We seem so often to be enamored with greatness. Big places. Large crowds. Rock star personalities. Unbelievable acts of generosity. An unintended consequence of our constant celebration of greatness is that we miss the power of small things.
Through the years, I have seen all too often in my life a tendency to swing the pendulum from one extreme to the other. Seasons of prayerlessness followed by a decision to spend hours in prayer. Missed opportunities to express generosity followed by thoughts of selling it all and living out of a box. Blown windows of evangelism followed by a vow to share the gospel every day with someone.
Micah asks a series of questions that reflects the historic tendency we have of going to extremes to try and express our dedication to God.
“What can we bring to the Lord? What kind of offerings should we give him? Should we bow before God with offerings of yearling calves? Should we offer him thousands of rams and ten thousand rivers of olive oil? Should we sacrifice our firstborn children to pay for our sins? ” (Micah 6:6–7, NLT)
I can't tell you how much that sounds like my life. So often, I have tended to respond to times of spiritual reawakening by making vows and commitments that must have sounded to God like the offering of my firstborn (sorry Landon).
All the while, what God is looking for has likely not been the great things, but the series of small things throughout my life's journey that represent the heart's constant journey with God. Micah responds to his series of rhetorical questions with a classic statement of simplicity:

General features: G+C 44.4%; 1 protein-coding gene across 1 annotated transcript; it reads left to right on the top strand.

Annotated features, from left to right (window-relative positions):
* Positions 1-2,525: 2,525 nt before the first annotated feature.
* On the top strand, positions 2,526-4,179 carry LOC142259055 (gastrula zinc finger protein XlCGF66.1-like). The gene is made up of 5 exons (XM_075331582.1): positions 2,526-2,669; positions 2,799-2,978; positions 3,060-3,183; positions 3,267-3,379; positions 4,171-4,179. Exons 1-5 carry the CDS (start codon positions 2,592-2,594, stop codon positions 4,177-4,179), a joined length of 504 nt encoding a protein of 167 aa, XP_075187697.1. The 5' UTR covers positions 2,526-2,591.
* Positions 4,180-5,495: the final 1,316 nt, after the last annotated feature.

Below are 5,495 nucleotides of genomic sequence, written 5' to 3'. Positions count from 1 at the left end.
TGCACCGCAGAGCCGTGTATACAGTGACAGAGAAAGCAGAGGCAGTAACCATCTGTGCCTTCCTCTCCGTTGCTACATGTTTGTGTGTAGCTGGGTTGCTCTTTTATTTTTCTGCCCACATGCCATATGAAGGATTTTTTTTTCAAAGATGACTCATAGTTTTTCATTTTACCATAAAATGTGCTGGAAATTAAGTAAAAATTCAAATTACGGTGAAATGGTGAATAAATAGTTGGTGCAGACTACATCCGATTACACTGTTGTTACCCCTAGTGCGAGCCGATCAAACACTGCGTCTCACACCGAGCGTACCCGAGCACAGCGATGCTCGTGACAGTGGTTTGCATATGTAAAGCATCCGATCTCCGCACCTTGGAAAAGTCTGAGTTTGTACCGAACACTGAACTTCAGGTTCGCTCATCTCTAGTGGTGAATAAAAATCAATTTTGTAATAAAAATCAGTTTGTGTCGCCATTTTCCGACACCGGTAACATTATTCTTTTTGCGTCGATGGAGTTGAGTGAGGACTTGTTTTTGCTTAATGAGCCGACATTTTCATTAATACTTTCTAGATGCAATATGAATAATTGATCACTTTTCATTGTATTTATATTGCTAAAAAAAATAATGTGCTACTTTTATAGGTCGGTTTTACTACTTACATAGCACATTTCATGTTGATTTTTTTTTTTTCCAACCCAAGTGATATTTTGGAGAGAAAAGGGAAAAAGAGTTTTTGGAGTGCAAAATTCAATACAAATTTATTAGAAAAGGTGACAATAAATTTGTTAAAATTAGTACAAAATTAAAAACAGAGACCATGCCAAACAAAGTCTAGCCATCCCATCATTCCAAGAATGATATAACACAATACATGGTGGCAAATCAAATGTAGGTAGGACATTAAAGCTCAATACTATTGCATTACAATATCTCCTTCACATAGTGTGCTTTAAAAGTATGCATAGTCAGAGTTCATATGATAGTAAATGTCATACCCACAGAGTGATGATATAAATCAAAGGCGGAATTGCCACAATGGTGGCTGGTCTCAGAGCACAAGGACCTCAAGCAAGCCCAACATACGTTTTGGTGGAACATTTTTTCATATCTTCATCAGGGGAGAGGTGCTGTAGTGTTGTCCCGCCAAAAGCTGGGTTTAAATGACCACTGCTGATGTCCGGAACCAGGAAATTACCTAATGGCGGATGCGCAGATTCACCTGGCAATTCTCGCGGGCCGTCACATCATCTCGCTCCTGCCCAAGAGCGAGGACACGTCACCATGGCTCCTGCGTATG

"No, O people, the Lord has told you what is good, and this is what he requires of you: to do what is right, to love mercy, and to walk humbly with your God," (Micah 6:8 NLT).
When we look at the greatness of God, or experience a season of fresh encounter with the saving work of the Lord in our lives, our hearts naturally look for some way to express our awe and thanks to God. In those moments, I am challenged by this prophetic text to not always try to express my devotion in greatness, but in the simplicity of small things. Doing the right thing in the myriad of small moments that comprise my life. Giving people a break in the countless opportunities for offense that occur in a day. Simply inviting the Spirit of God into my life from my first waking moments until my last conscious thoughts each day.
At the end of a life lived in this manner is found the greatness that we often seek to express to a God whose character and saving acts keep us constantly asking, "What can we bring to the Lord?"